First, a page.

Even after seeing the personal toll her climate activism takes on Swedish teenager Greta Thunberg, it’s hard not to get swept away by how impressive she is while watching compatriot Nathan Grossman’s documentary I am Greta. Which leads me to ask him a rather naïve question: does he feel confident that the next generation have the power to avert the climate crisis?
“I think it’s so important that we don’t push this onto the shoulders of the next generation,” is his wake-up call. “That’s really what the film is about, I think, showing that these young people are the most important alarm bell the world has ever gotten. But at the end of the day, this is something that we, as adults and as a global community, need to tackle together.”
When Grossman first met Thunberg in August 2018, she wasn’t yet the global face of a movement, inspiring countless school kids to take to the streets and demand real action from our political leaders. There were no appearances on the nightly news, or audiences with world leaders. She was just one 15-year-old sitting outside the Swedish parliament with a cardboard sign saying, ‘Skolstrejk för Klimatet,’ which translates to ‘School Strike for Climate’.
Grossman was following a tip-off and decided to head down and have a chat with her, to sound out if there was anything in her message. He thought perhaps he’d spend a couple of days in her company. Half a year in, he was still shooting low-res footage, “Because I actually couldn’t imagine that it was going to go on to cinema,” he says ruefully.
Later that same year, school kids across Australia hit the streets in defiance of Prime Minister Scott Morrison, who said, “What we want is more learning in schools and less activism in schools.” Grossman knew then that this was much bigger than he could have imagined, and that he should have been shooting hi-res all along.
I am Greta also shows disturbing archival footage of pundits like Andrew Bolt apoplectically attacking Thunberg personally. Indeed, Bolt was taken to task by the Australian Press Council for a baleful spray including a smear against Thunberg’s Asperger’s syndrome: “I have never seen a girl so young, with so many mental disorders, treated by so many adults as a guru.”
Perplexed by these reactions, Grossman notes she faced similar abuse in Sweden. “I couldn’t really understand why they were so provoked by her that they would express themselves in that way,” he says. “She was just referencing United Nations reports made by the IPCC [Intergovernmental Panel on Climate Change]. Figures that were already out there.”
As he sees it, attack the numbers, not Thunberg, and you better have the peer-reviewed science to back it up. Luckily Thunberg has great support from her father Svante, a likeable character whom she bounces off with good humour in the doco. Their relationship underlines that her occasional mood swings are every bit as much about being a teenager as they are about her being on the autism spectrum.
Svante’s a stay-at-home dad, with Thunberg’s mother Malena Ernman a famous opera singer. Grossman would have liked to tease out the family dynamic more, but was limited by the film’s 90-minute runtime. There are heart-breaking video calls home from the deck of the Malizia II racing yacht, which ferries Thunberg sustainably to speak at the United Nations headquarters in New York. The film opens and closes with this rather tumultuous-looking two-week carbon-neutral voyage across the Atlantic. Designed within an inch of its life for speed, there’s no toilet on board. “They don’t even paint the inside of the boat, because they want to save weight,” Grossman notes.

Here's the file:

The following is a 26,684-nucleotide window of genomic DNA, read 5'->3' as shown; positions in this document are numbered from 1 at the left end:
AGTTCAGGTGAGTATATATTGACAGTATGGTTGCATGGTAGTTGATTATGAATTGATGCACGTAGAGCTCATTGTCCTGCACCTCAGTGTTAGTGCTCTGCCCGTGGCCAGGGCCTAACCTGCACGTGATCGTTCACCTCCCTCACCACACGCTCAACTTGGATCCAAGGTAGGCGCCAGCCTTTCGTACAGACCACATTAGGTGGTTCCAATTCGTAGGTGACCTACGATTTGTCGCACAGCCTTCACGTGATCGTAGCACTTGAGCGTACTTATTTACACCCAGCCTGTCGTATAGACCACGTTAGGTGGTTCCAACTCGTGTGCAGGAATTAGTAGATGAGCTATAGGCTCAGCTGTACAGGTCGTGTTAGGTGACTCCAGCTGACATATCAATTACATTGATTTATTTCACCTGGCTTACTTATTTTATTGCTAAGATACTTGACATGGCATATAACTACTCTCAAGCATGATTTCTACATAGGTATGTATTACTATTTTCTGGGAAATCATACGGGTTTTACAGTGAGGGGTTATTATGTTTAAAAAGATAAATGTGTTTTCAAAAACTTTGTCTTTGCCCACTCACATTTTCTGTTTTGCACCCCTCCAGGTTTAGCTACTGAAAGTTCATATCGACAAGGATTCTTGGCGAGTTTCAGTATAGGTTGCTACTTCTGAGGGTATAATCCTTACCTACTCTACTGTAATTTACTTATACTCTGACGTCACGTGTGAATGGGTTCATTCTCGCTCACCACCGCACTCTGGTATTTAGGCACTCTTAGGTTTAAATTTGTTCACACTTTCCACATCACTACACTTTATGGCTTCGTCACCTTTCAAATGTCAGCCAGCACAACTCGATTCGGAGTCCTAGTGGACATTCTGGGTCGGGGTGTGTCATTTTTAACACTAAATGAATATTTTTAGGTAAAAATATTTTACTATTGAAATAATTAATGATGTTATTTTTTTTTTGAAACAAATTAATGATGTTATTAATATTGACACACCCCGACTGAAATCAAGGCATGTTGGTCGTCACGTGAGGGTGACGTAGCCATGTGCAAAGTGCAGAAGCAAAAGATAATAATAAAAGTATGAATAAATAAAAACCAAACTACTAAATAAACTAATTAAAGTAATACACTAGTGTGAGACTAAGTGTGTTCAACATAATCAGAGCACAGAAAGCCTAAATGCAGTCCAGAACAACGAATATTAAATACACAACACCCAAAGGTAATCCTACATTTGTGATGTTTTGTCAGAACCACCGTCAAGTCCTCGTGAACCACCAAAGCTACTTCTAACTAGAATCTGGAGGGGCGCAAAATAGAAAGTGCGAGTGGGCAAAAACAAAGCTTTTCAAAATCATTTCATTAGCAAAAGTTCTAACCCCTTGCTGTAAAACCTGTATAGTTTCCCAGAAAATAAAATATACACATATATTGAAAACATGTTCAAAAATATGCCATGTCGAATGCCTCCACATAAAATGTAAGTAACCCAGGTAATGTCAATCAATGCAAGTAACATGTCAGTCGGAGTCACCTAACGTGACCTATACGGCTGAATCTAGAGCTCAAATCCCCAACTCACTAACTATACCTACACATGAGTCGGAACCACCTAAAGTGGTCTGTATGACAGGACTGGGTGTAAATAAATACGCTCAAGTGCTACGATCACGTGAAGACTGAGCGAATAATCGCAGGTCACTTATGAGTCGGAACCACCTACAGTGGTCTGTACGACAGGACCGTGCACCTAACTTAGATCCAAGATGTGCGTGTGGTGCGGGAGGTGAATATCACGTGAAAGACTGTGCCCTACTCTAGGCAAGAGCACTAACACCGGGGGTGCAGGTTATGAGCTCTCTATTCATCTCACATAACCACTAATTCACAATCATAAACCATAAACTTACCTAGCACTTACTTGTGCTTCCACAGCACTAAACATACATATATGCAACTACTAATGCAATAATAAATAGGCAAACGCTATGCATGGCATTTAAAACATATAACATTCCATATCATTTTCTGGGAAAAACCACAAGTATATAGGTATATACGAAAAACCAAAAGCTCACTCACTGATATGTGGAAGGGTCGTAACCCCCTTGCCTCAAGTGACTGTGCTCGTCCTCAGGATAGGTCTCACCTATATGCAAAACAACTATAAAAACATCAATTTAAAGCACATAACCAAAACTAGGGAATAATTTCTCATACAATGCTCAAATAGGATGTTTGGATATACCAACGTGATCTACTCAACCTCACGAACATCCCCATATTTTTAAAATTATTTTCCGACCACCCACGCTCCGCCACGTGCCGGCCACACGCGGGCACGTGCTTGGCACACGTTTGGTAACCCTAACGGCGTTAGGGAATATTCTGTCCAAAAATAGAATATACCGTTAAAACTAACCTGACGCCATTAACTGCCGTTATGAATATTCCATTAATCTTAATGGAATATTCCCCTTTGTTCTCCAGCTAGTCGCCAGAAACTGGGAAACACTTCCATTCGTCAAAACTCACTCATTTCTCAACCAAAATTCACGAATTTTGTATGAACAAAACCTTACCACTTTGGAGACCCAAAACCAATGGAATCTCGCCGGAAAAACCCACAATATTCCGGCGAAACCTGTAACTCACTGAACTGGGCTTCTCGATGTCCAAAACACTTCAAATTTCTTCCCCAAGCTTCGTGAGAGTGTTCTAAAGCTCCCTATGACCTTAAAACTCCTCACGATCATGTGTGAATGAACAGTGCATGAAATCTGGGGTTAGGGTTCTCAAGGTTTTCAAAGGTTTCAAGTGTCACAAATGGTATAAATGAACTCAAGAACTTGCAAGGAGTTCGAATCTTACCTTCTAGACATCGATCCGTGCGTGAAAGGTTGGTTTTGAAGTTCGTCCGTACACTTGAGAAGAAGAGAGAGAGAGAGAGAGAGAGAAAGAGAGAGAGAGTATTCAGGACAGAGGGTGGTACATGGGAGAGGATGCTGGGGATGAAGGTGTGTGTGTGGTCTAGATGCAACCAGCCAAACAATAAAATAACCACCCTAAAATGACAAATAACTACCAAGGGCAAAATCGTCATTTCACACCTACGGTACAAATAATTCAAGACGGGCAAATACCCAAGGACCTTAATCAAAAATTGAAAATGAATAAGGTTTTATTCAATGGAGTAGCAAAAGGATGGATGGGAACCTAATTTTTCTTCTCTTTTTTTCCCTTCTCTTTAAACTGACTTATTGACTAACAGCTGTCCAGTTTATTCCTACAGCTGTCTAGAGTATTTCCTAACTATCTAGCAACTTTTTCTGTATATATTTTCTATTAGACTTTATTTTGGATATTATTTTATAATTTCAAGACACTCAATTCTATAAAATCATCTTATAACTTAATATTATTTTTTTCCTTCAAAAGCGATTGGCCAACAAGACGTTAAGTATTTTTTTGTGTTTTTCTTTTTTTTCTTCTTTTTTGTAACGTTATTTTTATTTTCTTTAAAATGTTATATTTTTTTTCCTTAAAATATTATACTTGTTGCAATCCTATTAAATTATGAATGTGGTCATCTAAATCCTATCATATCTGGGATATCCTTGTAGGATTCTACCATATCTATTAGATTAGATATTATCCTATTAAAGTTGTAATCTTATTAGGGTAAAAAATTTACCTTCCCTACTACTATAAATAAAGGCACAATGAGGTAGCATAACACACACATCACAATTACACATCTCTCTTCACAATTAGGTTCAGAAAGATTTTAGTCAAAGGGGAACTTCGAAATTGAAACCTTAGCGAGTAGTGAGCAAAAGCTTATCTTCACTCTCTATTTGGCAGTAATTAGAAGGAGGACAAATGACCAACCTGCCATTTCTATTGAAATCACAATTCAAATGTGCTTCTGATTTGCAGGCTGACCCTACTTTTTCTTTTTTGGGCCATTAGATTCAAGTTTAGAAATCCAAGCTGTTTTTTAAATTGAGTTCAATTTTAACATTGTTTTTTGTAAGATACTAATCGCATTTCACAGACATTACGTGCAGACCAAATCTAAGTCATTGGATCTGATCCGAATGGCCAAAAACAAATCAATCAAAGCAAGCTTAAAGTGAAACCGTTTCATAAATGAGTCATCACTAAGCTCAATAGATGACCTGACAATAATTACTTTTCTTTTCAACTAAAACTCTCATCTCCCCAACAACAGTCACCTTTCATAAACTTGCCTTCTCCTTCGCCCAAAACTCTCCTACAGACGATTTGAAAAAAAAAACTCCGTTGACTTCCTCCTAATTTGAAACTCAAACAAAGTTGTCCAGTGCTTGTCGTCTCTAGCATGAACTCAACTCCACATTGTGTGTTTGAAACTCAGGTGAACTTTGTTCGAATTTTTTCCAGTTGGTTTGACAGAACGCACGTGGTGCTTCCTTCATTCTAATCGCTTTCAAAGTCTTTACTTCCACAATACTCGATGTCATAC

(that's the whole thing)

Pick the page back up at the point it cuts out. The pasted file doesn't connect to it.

Thunberg looks uncomfortable in the opening scene, but Grossman says she took to it more naturally than he did. “I’m 190 centimetres long and was never comfortable. I was constantly seasick. She and her father had to pep talk me.”
Meeting Thunberg has inspired Grossman to do more. “Of course it rubbed off on me. I wanted to shoot the film as green as possible. So when I’d film with her for a few days in Europe, I took the train back myself.” He did cheat with a flight home from New York. “Because sailing again over the Atlantic, I felt, no,” he laughs.
He feels privileged to have accompanied her on a game-changing year in her remarkable young life. “From that first day in Sweden, she was articulate speaking about the climate crisis, but she really developed her conversational and social skills, from being a little bit shy to actually opening up more, making some activism friends,” he says.
The doco also showcases her dry humour. One of the funniest moments is her exasperated eye-roll at the political pageantry of world leaders getting their photo opp without committing to real change. The usually slick French President Emmanuel Macron appears bemused when he meets Thunberg. “I don’t know French politics, but he seems like a person who always knows how to handle the situation, so this must have been weird for him,” Grossman agrees. “You know, in these rooms, we have so many ideas of how you should be. You should be so polite, and you shouldn’t be too hard on the details. But Greta, of course, she’s kind of doing the opposite. Wherever she gets space, she goes directly to the uncomfortable facts.”
Which takes us back to where responsibility truly lies for dealing with the climate crisis that has, understandably, lost some focus during the COVID-19 pandemic. “Seeing politicians that Greta has met, who said, ‘it’s so hard to tackle the climate crisis,’ digging deep and finding billions, creating new rules and so on, I suddenly actually got a little bit more optimistic,” Grossman hopes. “We need the will to treat the climate crisis like the corona crisis and use all the measures we have to create a safe future for these young people.”
I am Greta has a limited run in Australian cinemas from Friday, 16 October. Check here for details.
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